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Harris Has Commanding Lead in Florida GOP Senate Poll

A recent GOP poll in the Sunshine State Senate race continued to show Rep. Katherine Harris (R) with a commanding lead over other possible GOP candidates, although it showed she trailed Sen. Bill Nelson (D) by 8 points in a general election matchup.

Harris was favored by 52 percent of possible Republican primary voters in the poll of 1,200 registered Florida voters. The survey was taken July 16-20 and had a 3 percent margin of error.

In a ballot test of the 2006 general election, Nelson led Harris 48 percent to 40 percent.

Harris is the only Republican to announce plans to challenge Nelson, who is seeking a second term next year.

National Republicans have been encouraging state House Speaker Allan Bense (R) to enter the race. The survey showed Bense garnering 7 percent in a hypothetical GOP primary. However, in a general election matchup, Bense held Nelson to 45 percent while garnering 38 percent.

— Lauren W. Whittington

Governor to Stay Neutral In GOP Senate Primary

Gov. Don Carcieri (R) recently told a local television station that he would stay out of the fray and remain neutral if Cranston Mayor Steve Laffey decides to challenge Sen. Lincoln Chafee (R) in next year’s Senate primary.

“We’ve got a sitting Senator, Republican Senator, and if he chooses to run against Linc Chafee I can’t take sides in that,” the governor told News Channel 10 in Providence.

Laffey recently issued a statement saying he would take the summer to contemplate a Senate bid.

Carcieri’s words, backed up by the state party chairwoman’s non-endorsement endorsement of Chafee, could actually embolden Laffey to run — something national Republicans are trying to prevent.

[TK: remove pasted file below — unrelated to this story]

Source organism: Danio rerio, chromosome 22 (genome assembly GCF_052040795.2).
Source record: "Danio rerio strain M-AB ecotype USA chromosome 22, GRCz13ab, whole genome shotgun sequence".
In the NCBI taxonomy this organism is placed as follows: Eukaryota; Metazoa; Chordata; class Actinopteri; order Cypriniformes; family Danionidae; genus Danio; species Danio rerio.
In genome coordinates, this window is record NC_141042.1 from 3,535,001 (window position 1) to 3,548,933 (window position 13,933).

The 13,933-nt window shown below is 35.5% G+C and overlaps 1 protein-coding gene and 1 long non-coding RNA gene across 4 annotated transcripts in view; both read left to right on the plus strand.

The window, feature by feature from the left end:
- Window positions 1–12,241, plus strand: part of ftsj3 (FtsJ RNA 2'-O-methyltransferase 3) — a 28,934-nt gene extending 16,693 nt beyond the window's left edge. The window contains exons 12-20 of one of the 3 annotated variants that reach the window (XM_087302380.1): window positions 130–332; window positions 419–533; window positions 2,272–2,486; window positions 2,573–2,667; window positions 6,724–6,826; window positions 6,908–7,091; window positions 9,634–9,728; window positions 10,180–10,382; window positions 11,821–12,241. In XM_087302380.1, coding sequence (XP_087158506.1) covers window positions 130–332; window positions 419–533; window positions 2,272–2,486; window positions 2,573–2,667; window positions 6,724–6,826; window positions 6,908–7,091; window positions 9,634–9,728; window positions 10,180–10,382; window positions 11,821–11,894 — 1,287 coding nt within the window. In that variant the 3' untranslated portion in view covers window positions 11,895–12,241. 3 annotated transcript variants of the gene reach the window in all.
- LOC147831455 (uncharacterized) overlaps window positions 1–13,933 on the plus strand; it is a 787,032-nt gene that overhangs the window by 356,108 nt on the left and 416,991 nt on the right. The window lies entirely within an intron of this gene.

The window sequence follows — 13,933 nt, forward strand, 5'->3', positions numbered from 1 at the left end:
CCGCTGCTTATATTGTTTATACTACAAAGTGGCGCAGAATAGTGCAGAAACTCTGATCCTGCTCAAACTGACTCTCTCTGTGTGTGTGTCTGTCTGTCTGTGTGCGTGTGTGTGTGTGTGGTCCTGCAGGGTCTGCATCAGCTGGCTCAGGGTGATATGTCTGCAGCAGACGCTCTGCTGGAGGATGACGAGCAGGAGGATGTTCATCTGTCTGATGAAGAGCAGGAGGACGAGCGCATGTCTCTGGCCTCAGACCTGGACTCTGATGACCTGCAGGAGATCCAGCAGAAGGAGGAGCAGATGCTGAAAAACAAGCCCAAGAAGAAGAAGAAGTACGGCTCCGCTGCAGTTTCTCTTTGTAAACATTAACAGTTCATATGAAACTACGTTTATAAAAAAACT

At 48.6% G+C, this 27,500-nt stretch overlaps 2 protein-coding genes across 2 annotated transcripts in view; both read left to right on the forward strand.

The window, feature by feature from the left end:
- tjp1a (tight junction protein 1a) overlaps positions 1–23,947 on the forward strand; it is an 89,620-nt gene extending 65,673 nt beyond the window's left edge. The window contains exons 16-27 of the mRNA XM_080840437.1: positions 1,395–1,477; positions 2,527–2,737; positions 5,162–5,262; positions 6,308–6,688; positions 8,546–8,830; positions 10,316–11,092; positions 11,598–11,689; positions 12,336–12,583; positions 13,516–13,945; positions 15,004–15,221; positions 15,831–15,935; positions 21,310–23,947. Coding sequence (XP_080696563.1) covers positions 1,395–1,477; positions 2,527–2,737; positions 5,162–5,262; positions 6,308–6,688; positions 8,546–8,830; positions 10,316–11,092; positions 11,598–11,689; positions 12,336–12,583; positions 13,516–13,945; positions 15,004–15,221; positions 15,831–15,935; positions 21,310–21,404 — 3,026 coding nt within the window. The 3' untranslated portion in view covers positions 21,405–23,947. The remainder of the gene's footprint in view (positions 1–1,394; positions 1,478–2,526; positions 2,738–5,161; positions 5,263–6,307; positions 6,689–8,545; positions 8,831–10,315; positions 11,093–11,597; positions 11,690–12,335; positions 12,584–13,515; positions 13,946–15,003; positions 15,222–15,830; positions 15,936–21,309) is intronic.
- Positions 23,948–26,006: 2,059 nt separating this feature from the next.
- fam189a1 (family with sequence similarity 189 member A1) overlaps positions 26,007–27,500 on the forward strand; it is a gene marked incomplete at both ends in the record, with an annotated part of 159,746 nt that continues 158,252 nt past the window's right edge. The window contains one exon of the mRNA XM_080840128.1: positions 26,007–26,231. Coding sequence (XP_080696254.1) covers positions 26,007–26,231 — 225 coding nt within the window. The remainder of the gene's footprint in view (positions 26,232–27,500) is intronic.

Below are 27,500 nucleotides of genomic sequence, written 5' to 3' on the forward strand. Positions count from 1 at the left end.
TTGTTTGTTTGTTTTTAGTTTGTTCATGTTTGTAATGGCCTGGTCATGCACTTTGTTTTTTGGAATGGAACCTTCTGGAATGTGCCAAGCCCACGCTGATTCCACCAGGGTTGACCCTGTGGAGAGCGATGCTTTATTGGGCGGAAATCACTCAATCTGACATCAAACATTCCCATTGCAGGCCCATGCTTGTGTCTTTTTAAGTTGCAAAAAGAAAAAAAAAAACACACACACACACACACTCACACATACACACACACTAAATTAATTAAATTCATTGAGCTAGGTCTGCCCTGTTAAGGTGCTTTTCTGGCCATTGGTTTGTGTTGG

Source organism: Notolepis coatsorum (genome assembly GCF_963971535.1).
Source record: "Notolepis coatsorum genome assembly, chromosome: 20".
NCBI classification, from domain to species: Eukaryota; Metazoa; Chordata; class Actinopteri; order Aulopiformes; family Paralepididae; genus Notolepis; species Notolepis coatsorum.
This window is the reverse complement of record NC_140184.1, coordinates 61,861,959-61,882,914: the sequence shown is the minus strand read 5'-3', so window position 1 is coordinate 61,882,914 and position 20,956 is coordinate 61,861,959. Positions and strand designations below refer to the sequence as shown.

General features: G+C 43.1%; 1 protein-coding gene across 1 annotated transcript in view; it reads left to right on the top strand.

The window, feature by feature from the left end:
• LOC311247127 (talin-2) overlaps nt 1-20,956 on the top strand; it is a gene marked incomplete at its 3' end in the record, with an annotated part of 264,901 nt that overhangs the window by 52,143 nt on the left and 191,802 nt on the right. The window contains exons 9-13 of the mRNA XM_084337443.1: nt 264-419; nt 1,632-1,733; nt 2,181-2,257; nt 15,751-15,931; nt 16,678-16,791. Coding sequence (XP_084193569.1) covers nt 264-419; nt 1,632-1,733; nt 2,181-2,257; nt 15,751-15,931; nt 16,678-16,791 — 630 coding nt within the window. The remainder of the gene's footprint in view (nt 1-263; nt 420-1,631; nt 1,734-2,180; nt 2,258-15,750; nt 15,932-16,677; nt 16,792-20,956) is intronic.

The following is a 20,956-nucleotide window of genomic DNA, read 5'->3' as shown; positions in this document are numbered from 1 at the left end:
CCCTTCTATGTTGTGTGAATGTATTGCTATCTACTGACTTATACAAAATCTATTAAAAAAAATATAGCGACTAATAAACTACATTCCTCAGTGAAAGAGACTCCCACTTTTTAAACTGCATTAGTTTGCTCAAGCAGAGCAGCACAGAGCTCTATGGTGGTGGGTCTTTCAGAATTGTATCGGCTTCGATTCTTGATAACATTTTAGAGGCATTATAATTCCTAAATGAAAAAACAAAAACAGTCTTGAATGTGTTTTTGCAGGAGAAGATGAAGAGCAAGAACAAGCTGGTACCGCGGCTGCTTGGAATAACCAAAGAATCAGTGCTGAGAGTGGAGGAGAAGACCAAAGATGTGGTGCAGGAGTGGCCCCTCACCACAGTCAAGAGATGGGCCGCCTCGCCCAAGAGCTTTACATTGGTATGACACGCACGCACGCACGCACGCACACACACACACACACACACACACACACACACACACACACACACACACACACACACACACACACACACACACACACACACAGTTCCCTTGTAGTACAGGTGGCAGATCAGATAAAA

“He enjoys the strong support of the White House, the Republican Senatorial [Campaign] Committee at the national level and of our party,” Rhode Island Republican Party Chairwoman Patricia Morgan told the television station. “So right now, I think we’re supporting him. He’s the only declared candidate.”

She also said the state party would have to remain neutral in any Laffey-Chafee matchup.

— Nicole Duran

Cheney Boosts Murphy At Pittsburgh Event

Vice President Cheney attended a Pittsburgh fundraiser on Monday for Rep. Tim Murphy (R), who may face a stiff challenge in 2006 from former state Treasurer Barbara Hafer (D).

Hafer, a former Allegheny County commissioner and Republican statewide officeholder who switched parties and became a Democrat in 2003, is expected to announce shortly that she will run against Murphy next year.

Murphy has never faced a competitive challenge in his Pittsburgh-area 18th district seat, which he first won in 2002.

Hafer told the Pittsburgh Post-Gazette this week that her next step probably will be to visit Washington, D.C., to assess what kind of fundraising help she can get from national party leaders and other groups.

— L.W.W.

Bell Chimes Into Primary To Replace Sen. Dayton

Ford Bell (D), president of the Minneapolis Heart Institute Foundation, formally kicked off his 2006 Senate campaign late last week.

He joins Hennepin County Attorney Amy Klobuchar, child safety advocate Patty Wetterling and real estate developer Kelly Doran in seeking the Democratic nomination.

Bell, “a veterinarian by training and great-grandson of one of the founders of General Mills … may be one of the last of an aging and less active group of successful families, like the Daytons and the Pillsburys, which once richly contributed to Minnesota’s civic life,” the Politics in Minnesota newsletter noted.

Rep. Mark Kennedy (R) is the only Republican seeking the seat being vacated by Sen. Mark Dayton (D), while Independent Jack Uldrich is also in the race.

— N.D.

Treasurer Says He Won’t Run in Open House Race

State Treasurer Richard Ross (R) announced last week that he would not enter the 3rd district race to replace Rep. Tom Osborne (R), who is running for governor.

Ross, who was appointed treasurer in early 2004, said he would seek a full term next year instead. The “timing’s not right” to go to Washington, D.C., he told the Omaha World-Herald.

Ross’ decision leaves state Sen. Adrian Smith and former Osborne aide John Hanson as the principal Republicans in the race so far, though several other candidates could enter the fray.

The western Nebraska 3rd district is a Republican stronghold that gave President Bush an eye-popping 75 percent of the vote in 2004.

— Josh Kurtz